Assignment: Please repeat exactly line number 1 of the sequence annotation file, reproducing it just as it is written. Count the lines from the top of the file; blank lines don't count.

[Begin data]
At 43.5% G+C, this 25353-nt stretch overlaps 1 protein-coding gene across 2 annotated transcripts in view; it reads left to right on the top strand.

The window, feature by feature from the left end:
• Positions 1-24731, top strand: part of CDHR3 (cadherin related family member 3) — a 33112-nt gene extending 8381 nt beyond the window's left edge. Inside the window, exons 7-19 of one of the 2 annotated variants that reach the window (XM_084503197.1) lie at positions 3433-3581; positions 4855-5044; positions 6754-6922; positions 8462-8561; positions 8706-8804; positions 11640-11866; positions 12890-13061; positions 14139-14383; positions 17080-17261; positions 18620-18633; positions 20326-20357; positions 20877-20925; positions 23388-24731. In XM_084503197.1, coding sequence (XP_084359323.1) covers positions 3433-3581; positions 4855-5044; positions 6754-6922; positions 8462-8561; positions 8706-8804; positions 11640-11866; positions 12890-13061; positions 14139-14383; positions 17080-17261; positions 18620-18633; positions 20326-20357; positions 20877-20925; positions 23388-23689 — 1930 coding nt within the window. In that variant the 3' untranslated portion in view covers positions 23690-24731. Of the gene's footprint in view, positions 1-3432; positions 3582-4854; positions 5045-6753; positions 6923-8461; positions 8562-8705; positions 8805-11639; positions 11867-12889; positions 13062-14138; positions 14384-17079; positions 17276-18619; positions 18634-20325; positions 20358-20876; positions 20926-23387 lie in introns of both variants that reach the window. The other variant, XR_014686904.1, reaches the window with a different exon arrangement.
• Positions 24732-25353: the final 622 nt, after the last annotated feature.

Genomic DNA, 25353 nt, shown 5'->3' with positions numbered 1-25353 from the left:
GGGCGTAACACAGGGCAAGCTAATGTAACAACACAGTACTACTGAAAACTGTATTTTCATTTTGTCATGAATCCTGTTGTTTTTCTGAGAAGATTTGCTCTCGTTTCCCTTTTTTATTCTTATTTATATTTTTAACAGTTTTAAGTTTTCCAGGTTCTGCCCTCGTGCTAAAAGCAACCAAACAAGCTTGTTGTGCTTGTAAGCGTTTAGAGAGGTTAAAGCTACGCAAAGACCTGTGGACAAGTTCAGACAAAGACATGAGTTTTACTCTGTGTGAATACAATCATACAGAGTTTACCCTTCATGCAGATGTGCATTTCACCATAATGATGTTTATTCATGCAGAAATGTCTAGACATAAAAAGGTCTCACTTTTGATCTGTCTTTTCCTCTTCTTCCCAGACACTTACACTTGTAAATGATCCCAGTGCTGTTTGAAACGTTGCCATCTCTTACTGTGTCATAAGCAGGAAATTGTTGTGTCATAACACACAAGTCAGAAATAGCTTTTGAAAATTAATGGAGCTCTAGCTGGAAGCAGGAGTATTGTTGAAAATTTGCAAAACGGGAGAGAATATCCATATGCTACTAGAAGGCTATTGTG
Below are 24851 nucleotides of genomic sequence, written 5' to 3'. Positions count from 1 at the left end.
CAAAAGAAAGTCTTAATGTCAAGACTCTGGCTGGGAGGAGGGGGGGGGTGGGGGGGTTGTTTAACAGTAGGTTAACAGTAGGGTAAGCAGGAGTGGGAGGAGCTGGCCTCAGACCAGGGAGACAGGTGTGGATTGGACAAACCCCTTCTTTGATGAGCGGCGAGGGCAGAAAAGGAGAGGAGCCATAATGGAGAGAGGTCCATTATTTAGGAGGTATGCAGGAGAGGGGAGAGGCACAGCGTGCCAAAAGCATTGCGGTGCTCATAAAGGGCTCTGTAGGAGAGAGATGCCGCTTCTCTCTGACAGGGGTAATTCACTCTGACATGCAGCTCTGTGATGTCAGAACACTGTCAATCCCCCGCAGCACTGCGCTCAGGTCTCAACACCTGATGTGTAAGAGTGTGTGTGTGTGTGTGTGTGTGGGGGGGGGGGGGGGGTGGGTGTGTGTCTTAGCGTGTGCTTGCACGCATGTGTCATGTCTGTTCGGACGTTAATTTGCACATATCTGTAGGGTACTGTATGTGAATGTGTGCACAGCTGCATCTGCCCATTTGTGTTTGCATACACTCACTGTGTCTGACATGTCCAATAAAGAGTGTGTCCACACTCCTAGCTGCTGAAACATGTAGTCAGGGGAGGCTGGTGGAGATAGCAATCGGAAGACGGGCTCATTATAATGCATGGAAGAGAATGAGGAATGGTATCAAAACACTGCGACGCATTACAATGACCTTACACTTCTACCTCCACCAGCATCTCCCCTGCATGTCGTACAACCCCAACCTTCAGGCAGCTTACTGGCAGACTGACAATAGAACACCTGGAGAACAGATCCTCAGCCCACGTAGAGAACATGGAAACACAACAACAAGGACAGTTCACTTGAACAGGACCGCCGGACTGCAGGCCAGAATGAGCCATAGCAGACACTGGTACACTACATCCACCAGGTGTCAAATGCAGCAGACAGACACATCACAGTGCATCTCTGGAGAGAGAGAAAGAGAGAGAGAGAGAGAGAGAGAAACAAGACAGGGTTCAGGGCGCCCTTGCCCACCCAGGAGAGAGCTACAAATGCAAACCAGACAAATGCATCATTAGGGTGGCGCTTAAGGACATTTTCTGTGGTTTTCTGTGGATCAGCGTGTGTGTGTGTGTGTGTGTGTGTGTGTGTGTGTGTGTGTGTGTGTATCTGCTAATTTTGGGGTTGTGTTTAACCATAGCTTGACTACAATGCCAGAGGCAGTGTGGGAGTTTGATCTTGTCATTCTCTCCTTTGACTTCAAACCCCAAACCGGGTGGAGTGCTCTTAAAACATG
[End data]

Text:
At 43.5% G+C, this 25353-nt stretch overlaps 1 protein-coding gene across 2 annotated transcripts in view; it reads left to right on the top strand.